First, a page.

U.S. Trade Ambassador Robert Lighthizer discussed China and other countries in his testimony before the House Ways and Means Committee this week.
The committee asked Lighthizer if China had provided any signals that they were prepared to hold up their end of the bargain when it comes to making purchases of agricultural products from the United States.
“I think if you do sort of a fair process of trying to determine how much they’re buying, I think at this phase, at this stage, they’re in the $10 billion or more range,” Lighthizer said. “As recently as last week, they bought a half a billion dollars’ worth of soybeans, for example. It’s something we are monitoring very closely.”
Lighthizer and U.S. Secretary of Agriculture Sonny Perdue have a methodology to get a handle on the situation, he said, because the data isn’t designed to specify what a country is doing in a purchase context.
“It’s more shipments and the like. Every indication is, in spite of this COVID-19, they are going to do what they say,” Lighthizer said.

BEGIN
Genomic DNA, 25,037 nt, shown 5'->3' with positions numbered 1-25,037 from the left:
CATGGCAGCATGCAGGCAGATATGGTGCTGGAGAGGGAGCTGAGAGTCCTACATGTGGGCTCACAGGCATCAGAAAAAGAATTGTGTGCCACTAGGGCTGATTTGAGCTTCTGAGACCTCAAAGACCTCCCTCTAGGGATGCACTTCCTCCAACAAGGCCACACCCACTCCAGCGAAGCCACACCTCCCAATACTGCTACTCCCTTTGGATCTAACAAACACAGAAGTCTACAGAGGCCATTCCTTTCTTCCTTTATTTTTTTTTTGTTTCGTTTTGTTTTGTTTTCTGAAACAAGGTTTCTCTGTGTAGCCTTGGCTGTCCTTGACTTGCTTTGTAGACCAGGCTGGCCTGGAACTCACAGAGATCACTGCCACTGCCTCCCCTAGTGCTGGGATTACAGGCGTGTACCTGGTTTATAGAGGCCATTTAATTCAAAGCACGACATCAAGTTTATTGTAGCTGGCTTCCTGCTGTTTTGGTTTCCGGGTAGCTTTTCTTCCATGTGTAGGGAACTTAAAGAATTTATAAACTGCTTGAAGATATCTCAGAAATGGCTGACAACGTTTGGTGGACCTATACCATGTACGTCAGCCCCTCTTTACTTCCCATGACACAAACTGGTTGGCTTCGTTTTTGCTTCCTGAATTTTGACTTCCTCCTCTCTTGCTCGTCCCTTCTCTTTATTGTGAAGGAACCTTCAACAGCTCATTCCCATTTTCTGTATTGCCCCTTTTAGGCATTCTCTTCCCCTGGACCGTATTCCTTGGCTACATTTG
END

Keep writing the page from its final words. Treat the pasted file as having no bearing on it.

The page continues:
American Farm Bureau Chief Economist John Newton has been tracking agricultural exports to China. He said there's still work to be done.
“If we look at historical trends on how much we normally ship to China by this point, we’re about 60% behind where we need to be to reach the Phase One [Trade Agreement] target,” Newton said. “I know a lot of people in the trade are looking at the fourth quarter of 2020 as our opportunity to really achieve those Phase One targets.”
Newton said the protein sector has seen positive impacts from the Phase One agreement including new plants approved for export and sharply higher exports of pork and poultry.